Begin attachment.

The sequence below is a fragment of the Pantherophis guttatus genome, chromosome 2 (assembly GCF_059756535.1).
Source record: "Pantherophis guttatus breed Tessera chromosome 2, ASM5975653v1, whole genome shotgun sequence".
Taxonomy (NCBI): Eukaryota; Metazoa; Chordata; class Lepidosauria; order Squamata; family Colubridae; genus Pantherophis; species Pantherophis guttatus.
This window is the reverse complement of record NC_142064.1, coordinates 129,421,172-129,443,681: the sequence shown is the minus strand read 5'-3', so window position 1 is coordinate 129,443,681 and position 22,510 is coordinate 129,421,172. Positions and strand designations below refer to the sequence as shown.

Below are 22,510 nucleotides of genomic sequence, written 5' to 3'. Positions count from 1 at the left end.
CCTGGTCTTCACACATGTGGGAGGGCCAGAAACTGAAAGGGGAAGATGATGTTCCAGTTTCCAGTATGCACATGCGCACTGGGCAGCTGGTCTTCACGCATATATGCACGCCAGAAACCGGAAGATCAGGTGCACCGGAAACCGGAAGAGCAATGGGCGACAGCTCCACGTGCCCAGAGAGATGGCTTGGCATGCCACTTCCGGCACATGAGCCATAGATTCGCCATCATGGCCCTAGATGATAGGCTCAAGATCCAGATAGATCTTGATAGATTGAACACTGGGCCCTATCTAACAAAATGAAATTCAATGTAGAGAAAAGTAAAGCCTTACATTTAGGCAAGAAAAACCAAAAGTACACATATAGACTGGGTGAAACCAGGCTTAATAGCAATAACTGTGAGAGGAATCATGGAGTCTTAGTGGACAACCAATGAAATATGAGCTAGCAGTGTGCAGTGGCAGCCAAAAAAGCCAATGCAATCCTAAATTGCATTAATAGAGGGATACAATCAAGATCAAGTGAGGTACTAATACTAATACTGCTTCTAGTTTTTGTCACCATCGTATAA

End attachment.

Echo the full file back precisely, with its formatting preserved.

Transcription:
The sequence below is a fragment of the Pantherophis guttatus genome, chromosome 2 (assembly GCF_059756535.1).
Source record: "Pantherophis guttatus breed Tessera chromosome 2, ASM5975653v1, whole genome shotgun sequence".
Taxonomy (NCBI): Eukaryota; Metazoa; Chordata; class Lepidosauria; order Squamata; family Colubridae; genus Pantherophis; species Pantherophis guttatus.
This window is the reverse complement of record NC_142064.1, coordinates 129,421,172-129,443,681: the sequence shown is the minus strand read 5'-3', so window position 1 is coordinate 129,443,681 and position 22,510 is coordinate 129,421,172. Positions and strand designations below refer to the sequence as shown.

Below are 22,510 nucleotides of genomic sequence, written 5' to 3'. Positions count from 1 at the left end.
CCTGGTCTTCACACATGTGGGAGGGCCAGAAACTGAAAGGGGAAGATGATGTTCCAGTTTCCAGTATGCACATGCGCACTGGGCAGCTGGTCTTCACGCATATATGCACGCCAGAAACCGGAAGATCAGGTGCACCGGAAACCGGAAGAGCAATGGGCGACAGCTCCACGTGCCCAGAGAGATGGCTTGGCATGCCACTTCCGGCACATGAGCCATAGATTCGCCATCATGGCCCTAGATGATAGGCTCAAGATCCAGATAGATCTTGATAGATTGAACACTGGGCCCTATCTAACAAAATGAAATTCAATGTAGAGAAAAGTAAAGCCTTACATTTAGGCAAGAAAAACCAAAAGTACACATATAGACTGGGTGAAACCAGGCTTAATAGCAATAACTGTGAGAGGAATCATGGAGTCTTAGTGGACAACCAATGAAATATGAGCTAGCAGTGTGCAGTGGCAGCCAAAAAAGCCAATGCAATCCTAAATTGCATTAATAGAGGGATACAATCAAGATCAAGTGAGGTACTAATACTAATACTGCTTCTAGTTTTTGTCACCATCGTATAA